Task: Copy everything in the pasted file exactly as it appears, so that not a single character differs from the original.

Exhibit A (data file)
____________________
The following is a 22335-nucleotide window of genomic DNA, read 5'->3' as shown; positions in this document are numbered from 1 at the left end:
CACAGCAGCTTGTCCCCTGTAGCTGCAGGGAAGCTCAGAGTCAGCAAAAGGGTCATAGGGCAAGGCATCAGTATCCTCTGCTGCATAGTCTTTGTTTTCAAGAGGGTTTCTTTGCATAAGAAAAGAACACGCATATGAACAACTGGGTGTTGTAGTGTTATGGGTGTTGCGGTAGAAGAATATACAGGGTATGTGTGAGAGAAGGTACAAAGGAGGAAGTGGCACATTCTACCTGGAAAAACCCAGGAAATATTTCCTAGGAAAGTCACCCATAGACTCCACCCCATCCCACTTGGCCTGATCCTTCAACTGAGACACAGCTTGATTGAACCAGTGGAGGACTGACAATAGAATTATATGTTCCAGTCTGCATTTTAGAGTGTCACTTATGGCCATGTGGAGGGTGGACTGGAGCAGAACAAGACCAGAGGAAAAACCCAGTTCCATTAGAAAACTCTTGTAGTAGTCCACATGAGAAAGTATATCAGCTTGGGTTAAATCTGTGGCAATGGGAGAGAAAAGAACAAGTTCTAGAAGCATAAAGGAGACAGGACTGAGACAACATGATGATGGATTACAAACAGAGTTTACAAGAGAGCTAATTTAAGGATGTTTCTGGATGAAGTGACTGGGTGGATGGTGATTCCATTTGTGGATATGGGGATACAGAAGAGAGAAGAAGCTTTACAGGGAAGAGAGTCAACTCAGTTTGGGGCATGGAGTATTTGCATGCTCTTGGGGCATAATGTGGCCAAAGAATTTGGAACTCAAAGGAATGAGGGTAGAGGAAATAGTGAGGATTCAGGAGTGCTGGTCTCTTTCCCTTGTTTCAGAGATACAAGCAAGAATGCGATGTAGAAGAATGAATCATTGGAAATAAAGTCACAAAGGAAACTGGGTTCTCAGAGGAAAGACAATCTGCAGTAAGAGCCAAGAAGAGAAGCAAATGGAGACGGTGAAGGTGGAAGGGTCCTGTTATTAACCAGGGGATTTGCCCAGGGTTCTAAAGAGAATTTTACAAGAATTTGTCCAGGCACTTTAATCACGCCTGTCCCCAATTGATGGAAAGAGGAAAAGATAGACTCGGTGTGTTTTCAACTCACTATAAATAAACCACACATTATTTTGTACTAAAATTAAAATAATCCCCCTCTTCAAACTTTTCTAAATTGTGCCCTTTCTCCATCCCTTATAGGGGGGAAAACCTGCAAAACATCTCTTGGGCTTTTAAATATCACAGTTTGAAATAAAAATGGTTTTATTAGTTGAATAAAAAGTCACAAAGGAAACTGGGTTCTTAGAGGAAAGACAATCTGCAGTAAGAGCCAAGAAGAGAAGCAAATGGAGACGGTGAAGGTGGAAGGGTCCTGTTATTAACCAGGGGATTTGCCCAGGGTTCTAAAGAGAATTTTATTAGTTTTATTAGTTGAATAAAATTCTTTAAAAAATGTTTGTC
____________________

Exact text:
The following is a 22335-nucleotide window of genomic DNA, read 5'->3' as shown; positions in this document are numbered from 1 at the left end:
CACAGCAGCTTGTCCCCTGTAGCTGCAGGGAAGCTCAGAGTCAGCAAAAGGGTCATAGGGCAAGGCATCAGTATCCTCTGCTGCATAGTCTTTGTTTTCAAGAGGGTTTCTTTGCATAAGAAAAGAACACGCATATGAACAACTGGGTGTTGTAGTGTTATGGGTGTTGCGGTAGAAGAATATACAGGGTATGTGTGAGAGAAGGTACAAAGGAGGAAGTGGCACATTCTACCTGGAAAAACCCAGGAAATATTTCCTAGGAAAGTCACCCATAGACTCCACCCCATCCCACTTGGCCTGATCCTTCAACTGAGACACAGCTTGATTGAACCAGTGGAGGACTGACAATAGAATTATATGTTCCAGTCTGCATTTTAGAGTGTCACTTATGGCCATGTGGAGGGTGGACTGGAGCAGAACAAGACCAGAGGAAAAACCCAGTTCCATTAGAAAACTCTTGTAGTAGTCCACATGAGAAAGTATATCAGCTTGGGTTAAATCTGTGGCAATGGGAGAGAAAAGAACAAGTTCTAGAAGCATAAAGGAGACAGGACTGAGACAACATGATGATGGATTACAAACAGAGTTTACAAGAGAGCTAATTTAAGGATGTTTCTGGATGAAGTGACTGGGTGGATGGTGATTCCATTTGTGGATATGGGGATACAGAAGAGAGAAGAAGCTTTACAGGGAAGAGAGTCAACTCAGTTTGGGGCATGGAGTATTTGCATGCTCTTGGGGCATAATGTGGCCAAAGAATTTGGAACTCAAAGGAATGAGGGTAGAGGAAATAGTGAGGATTCAGGAGTGCTGGTCTCTTTCCCTTGTTTCAGAGATACAAGCAAGAATGCGATGTAGAAGAATGAATCATTGGAAATAAAGTCACAAAGGAAACTGGGTTCTCAGAGGAAAGACAATCTGCAGTAAGAGCCAAGAAGAGAAGCAAATGGAGACGGTGAAGGTGGAAGGGTCCTGTTATTAACCAGGGGATTTGCCCAGGGTTCTAAAGAGAATTTTACAAGAATTTGTCCAGGCACTTTAATCACGCCTGTCCCCAATTGATGGAAAGAGGAAAAGATAGACTCGGTGTGTTTTCAACTCACTATAAATAAACCACACATTATTTTGTACTAAAATTAAAATAATCCCCCTCTTCAAACTTTTCTAAATTGTGCCCTTTCTCCATCCCTTATAGGGGGGAAAACCTGCAAAACATCTCTTGGGCTTTTAAATATCACAGTTTGAAATAAAAATGGTTTTATTAGTTGAATAAAAAGTCACAAAGGAAACTGGGTTCTTAGAGGAAAGACAATCTGCAGTAAGAGCCAAGAAGAGAAGCAAATGGAGACGGTGAAGGTGGAAGGGTCCTGTTATTAACCAGGGGATTTGCCCAGGGTTCTAAAGAGAATTTTATTAGTTTTATTAGTTGAATAAAATTCTTTAAAAAATGTTTGTC